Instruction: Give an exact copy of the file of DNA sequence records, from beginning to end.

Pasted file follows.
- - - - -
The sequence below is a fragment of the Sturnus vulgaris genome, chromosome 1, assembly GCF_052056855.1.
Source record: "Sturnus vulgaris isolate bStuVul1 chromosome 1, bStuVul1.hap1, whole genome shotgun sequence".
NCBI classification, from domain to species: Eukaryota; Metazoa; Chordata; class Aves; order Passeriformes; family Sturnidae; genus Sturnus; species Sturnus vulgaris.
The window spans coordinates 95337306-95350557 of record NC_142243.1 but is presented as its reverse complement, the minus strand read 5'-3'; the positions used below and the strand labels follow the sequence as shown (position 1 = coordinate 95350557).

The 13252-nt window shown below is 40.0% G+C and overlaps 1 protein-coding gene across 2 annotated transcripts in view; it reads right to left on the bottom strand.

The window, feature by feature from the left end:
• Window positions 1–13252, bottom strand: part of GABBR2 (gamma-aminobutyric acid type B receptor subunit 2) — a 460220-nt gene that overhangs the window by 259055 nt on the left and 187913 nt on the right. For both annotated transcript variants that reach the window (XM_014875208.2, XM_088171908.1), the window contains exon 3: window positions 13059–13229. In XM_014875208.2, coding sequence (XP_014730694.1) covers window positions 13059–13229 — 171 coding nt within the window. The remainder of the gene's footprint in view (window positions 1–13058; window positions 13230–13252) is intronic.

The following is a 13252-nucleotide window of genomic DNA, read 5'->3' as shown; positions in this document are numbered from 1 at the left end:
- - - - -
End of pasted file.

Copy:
The sequence below is a fragment of the Sturnus vulgaris genome, chromosome 1, assembly GCF_052056855.1.
Source record: "Sturnus vulgaris isolate bStuVul1 chromosome 1, bStuVul1.hap1, whole genome shotgun sequence".
NCBI classification, from domain to species: Eukaryota; Metazoa; Chordata; class Aves; order Passeriformes; family Sturnidae; genus Sturnus; species Sturnus vulgaris.
The window spans coordinates 95337306-95350557 of record NC_142243.1 but is presented as its reverse complement, the minus strand read 5'-3'; the positions used below and the strand labels follow the sequence as shown (position 1 = coordinate 95350557).

The 13252-nt window shown below is 40.0% G+C and overlaps 1 protein-coding gene across 2 annotated transcripts in view; it reads right to left on the bottom strand.

The window, feature by feature from the left end:
• Window positions 1–13252, bottom strand: part of GABBR2 (gamma-aminobutyric acid type B receptor subunit 2) — a 460220-nt gene that overhangs the window by 259055 nt on the left and 187913 nt on the right. For both annotated transcript variants that reach the window (XM_014875208.2, XM_088171908.1), the window contains exon 3: window positions 13059–13229. In XM_014875208.2, coding sequence (XP_014730694.1) covers window positions 13059–13229 — 171 coding nt within the window. The remainder of the gene's footprint in view (window positions 1–13058; window positions 13230–13252) is intronic.

The following is a 13252-nucleotide window of genomic DNA, read 5'->3' as shown; positions in this document are numbered from 1 at the left end: